Starring Abhishek Bachchan, Chitrangda Singh
Directed by Diya Annapurna Ghosh
With that affable angelic semi-smile and eyes that never tell lies, Bob Biswas, as played by Abhishek Bachchan in one of his finest performances, looks like anything but an assassin. But there you have it. A bhadralok who looks like anything but a killer, snuffing out lives as though on a population-control drive.
Bob’s first murder is so sudden unexpected and the target is guilty of such a minor social transgression that I burst out laughing when it happens. Young debutante Diya Ghosh’s film is a puzzle of a film. The killings aren’t meant to be funny(they never are). But some of them are so incongruous with the mood of the moment that one can’t help laughing at the sheer absurdity of it.
At heart, Bob Biswas is a very sad film. It is about dangerous attention-arresting drugs, second chances, sexual harassment at work, pesky neighbours, chowmein sellers with violent skills and homeopathic medicines. It is the story of a middleaged man with a receding hairline and a chance of rehabilitation to match the hairline, trying hard to heal old wounds.
Abhishek Bachchan with his bewildered expression and bemused responses to the world around him, is the pitch-perfect Bob Biswas. Murderously innocent, hopelessly lost in a Kolkata he abandoned many years ago. Now he reclaims a city, a life and a family that have moved on. With tragic consequences.
The family, though, is not quite the hiccup that Bob can wish away. Chitrangda Singh as Bob’s wife is mysteriously unobtainable. The tender moments between Singh and Bachchan, beautifully subdued and silken, reminded me of an old Prakash Mehra film Haseena Maan Jayegi where wife Babita isn’t sure whether her war-returned husband is her husband or his twin brother.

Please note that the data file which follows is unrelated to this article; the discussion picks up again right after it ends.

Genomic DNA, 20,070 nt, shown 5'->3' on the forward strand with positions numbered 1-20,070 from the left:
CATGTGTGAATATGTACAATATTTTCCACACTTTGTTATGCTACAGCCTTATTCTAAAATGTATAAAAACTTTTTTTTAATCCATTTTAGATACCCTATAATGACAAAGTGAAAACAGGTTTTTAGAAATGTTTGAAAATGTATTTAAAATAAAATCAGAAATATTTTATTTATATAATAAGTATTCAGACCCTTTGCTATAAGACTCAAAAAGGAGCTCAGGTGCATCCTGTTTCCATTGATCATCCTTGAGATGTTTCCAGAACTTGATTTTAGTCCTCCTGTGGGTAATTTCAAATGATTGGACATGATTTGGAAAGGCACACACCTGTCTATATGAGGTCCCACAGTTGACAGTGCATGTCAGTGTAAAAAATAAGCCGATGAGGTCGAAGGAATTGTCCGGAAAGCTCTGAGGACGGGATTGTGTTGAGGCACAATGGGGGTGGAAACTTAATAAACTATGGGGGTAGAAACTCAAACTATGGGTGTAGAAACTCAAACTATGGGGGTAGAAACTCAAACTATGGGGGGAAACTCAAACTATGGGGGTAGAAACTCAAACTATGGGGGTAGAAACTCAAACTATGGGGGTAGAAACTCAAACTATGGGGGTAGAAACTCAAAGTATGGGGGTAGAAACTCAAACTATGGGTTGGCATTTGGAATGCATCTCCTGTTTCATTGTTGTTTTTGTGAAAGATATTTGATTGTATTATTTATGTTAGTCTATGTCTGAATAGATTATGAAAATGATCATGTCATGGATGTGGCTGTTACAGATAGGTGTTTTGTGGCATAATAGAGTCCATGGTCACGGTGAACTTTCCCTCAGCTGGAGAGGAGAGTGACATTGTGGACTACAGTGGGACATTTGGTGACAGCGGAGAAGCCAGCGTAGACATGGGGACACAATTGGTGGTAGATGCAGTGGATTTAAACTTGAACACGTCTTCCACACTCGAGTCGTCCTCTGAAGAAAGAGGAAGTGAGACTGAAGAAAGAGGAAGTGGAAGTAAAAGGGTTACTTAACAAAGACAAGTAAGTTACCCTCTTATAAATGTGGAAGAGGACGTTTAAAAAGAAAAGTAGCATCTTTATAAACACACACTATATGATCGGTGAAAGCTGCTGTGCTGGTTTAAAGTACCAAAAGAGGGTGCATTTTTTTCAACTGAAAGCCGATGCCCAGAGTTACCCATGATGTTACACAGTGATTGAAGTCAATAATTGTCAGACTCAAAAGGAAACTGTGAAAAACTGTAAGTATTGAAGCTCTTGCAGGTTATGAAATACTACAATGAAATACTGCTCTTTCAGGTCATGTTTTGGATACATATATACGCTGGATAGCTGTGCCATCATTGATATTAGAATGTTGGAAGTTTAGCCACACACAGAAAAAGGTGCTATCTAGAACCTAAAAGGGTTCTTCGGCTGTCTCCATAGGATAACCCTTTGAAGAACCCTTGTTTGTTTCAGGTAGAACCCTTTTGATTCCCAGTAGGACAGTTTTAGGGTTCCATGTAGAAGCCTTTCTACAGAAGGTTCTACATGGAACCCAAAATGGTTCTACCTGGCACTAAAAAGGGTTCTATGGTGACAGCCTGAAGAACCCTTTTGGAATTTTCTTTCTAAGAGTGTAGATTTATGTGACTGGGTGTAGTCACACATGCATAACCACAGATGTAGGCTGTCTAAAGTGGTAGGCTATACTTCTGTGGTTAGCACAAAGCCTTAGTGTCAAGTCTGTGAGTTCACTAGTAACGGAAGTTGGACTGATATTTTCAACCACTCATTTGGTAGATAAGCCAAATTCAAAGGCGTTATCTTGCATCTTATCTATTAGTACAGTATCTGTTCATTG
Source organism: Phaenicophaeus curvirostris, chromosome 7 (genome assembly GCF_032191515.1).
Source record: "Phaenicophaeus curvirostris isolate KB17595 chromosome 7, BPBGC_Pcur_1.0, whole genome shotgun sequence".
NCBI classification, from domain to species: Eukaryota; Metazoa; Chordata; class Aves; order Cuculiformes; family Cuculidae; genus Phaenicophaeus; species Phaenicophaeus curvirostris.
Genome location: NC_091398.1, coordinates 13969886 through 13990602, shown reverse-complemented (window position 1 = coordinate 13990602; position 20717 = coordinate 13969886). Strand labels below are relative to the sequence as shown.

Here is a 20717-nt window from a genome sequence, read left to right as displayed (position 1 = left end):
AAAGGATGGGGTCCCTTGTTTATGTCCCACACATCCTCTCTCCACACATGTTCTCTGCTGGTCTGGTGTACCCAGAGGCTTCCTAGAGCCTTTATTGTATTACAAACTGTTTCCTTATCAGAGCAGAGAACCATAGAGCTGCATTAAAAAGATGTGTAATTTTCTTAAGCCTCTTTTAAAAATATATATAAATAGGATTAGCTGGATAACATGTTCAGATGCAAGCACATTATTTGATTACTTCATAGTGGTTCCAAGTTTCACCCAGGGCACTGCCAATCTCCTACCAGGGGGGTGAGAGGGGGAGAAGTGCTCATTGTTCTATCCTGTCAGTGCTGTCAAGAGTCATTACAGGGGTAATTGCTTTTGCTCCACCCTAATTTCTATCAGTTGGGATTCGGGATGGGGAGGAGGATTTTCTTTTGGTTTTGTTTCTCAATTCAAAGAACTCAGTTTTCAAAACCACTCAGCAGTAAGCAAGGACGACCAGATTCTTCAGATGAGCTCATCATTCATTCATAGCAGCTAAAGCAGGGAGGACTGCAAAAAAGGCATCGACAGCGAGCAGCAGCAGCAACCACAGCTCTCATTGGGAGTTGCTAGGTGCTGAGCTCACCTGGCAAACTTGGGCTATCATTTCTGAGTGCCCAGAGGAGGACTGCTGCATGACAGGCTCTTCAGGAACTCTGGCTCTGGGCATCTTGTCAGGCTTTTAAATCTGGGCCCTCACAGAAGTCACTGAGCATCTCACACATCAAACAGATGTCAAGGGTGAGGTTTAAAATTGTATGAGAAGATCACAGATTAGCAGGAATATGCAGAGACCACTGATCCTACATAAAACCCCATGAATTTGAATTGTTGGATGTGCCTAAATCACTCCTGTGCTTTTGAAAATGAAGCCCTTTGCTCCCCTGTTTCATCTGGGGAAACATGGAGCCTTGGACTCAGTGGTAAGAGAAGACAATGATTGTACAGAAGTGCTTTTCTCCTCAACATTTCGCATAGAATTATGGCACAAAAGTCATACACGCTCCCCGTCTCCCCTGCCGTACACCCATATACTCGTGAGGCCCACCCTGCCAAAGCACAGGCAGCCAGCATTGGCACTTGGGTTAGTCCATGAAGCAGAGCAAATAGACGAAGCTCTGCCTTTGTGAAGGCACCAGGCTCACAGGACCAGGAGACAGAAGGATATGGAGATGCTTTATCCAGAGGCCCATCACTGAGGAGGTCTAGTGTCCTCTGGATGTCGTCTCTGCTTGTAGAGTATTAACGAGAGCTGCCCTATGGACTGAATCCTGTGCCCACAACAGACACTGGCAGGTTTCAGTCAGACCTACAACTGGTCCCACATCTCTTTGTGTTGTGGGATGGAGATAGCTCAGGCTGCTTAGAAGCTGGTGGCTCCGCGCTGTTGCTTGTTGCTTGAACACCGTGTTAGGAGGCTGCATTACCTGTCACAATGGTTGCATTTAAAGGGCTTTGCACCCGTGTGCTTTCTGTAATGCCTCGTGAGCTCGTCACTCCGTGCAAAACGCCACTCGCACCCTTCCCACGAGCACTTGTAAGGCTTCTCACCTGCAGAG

You wish Bob would find his mojo again. But life is never kind to those with a dark past. Nemesis catches up with Bob in ways that are most unexpected and brutal. Sujoy Ghosh’s screenplay owes its tone of savage grace to Korean cinema where awful things happen to good people whose lives spin out of control.
You want good things to happen to Bob, partly because he is played by the convivial Bachchan. More to the point, Bob’s killings are so bereft of malice. He pulls the trigger because… well,he has to. The narrative is nubile in its expressions of love and violence. Past transgressions and present atonement.
As in Sujoy Ghosh’s Kahaani, Kolkata is captured in all its bustling glory. Thankfully no Durga Puja shows up during the course of the plot. The casting, both big and small, is impeccable. Specially outstanding are veteran Bengali actor Paran Bandyopadhyay as a homeopathic medicine dealer with deadly secrets and Purab Kohli as a slimy drug dealer who belts out R D Burman’s Duniya mein logon ko in both RD and Asha Bhosle’s voices. Newcomer Samara Tijori has an important role as Bob’s stepdaughter. She is a confident debutant.
Bob Biswas appears deceptively tranquil on the surface. As the deep disturbances bubble to the surface we know what Bob Biswas doesn’t. There are no second chances in life.